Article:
From the pages of I RVing: Spring 2023

Potty Talk

Start fresh this Spring with a full system cleanse—from the germ seat to the stink tank.

Spring’s arrived (at last!), and everyone is ready to go roaring into the beautiful green scape. But first, you’ll wanna make sure you’ve hit refresh on your bathroom. After all, Spring is supposed to be a breath of fresh air. So here’s a little advice from our think tank on how to start the season with a royal flush.

Scum-Scrubbing Secrets

We all want our bathrooms to be fresh, clean, and germ-free. (We know we’re gonna spend time there.) Still, who wants to be bogged down by hours spent scrubbing soap scum or limescale? No one. So, start with superior cleaners and these stress-saving secrets.


Glass shower doors are attractive,  but they can be painful to clean. You need a safe-for-glass bathroom cleaner, able to remove soap scum and water spots without damaging the glass itself. A standard glass cleaner won’t cut through the grime. Squirt a little bit of regular bathroom cleaner onto a wet microfiber cloth.

Use the cloth to wipe from the bottom up. Afterward, rinse with water from the top down and dry with a dry microfiber cloth. Continue with the walls, always starting at the bottom and working up before moving onto the floor. (And don’t forget the showerhead and faucet.)


Cleaning shower tracks is much easier with the proper tool: a shower track brush. But with a shower track brush, and a little bathroom cleaner, you should easily be able to wash the grime away from your track. If you have hard water or built-up mineral deposits in your bathroom, you’ll need a cleaner with some grit, such as Gabe’s Pride Cream Cleanser. With a soft cloth and minimal elbow grease, this cleanser is effective and gentle. If you have real natural stone in your bathroom, be very careful with any bathroom cleaner. Most quality bathroom cleaners have acidic properties that may harm the natural stone. A quality cleaner will still be eco-friendly and biodegradable.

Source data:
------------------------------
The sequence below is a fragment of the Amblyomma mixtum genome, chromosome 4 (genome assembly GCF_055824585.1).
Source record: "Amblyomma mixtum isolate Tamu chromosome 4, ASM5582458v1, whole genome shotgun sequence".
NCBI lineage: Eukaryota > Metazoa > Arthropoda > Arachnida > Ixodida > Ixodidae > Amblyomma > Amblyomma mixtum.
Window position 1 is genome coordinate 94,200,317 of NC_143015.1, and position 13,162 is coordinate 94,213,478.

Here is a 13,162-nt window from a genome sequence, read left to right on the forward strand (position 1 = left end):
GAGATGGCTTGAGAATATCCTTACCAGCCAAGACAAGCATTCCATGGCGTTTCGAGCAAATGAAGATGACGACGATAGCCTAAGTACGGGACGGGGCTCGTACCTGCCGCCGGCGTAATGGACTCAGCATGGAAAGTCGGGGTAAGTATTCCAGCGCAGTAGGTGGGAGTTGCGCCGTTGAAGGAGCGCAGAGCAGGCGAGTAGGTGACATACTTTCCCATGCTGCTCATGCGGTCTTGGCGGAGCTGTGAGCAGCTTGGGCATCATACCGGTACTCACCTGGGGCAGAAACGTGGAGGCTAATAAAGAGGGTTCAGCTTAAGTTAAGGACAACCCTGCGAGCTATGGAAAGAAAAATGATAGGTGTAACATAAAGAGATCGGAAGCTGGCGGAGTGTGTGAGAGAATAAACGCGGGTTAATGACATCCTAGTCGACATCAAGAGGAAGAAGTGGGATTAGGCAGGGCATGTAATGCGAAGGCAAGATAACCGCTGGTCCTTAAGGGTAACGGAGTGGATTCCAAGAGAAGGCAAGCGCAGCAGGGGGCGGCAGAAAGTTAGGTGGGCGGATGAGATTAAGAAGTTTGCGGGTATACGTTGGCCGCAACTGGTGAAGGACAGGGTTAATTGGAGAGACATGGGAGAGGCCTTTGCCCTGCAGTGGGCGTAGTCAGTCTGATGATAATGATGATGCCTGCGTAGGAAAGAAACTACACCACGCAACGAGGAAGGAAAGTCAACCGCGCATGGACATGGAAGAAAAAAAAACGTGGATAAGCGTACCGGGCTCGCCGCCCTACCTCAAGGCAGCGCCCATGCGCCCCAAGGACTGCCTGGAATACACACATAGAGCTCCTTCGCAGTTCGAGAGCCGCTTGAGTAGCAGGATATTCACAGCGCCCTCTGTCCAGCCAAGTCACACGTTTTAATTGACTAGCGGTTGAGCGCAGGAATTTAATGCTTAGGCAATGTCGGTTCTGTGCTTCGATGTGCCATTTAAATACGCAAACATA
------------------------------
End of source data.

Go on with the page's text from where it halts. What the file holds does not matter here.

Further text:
Again, having the right tool and cleaners for cleaning your RV’s toilet can make all the difference. Many people make the mistake of using bleach to clean their toilets. Don’t. It may kill
germs, but bleach is not a cleaner. It doesn’t shine anything and can damage the seals. Instead, use a soft swab with a good cleaner. A soft swab holds water, is hygienic, and is easier to get into tight areas. Using a bristle or silicone brush is not nearly as effective as the cleaning chemical drips through. Remember to wash the exterior of the toilet and then rinse and dry it with a clean, dry microfiber cloth.


Cleaning your RV’s sink couldn’t be easier—all you need is an eco-friendly bathroom cleaner with a clean microfiber cloth. Wet the cloth, add a little cleaner, and wash the sink, counter, and faucet. Rinse with water and dry with a fresh microfiber cloth. Mirrors are another part of your bathroom that is easy to clean. Spray and wipe using a clean, dry microfiber cloth and an ammonia and vinegar-free window cleaner.


RV bathrooms tend to be small, so a microfiber cloth and a spray bottle of a multi-surface cleaner are what you need. Spray and wipe with a wet cloth and dry for a film-free, clean floor. You can use a mop if you prefer.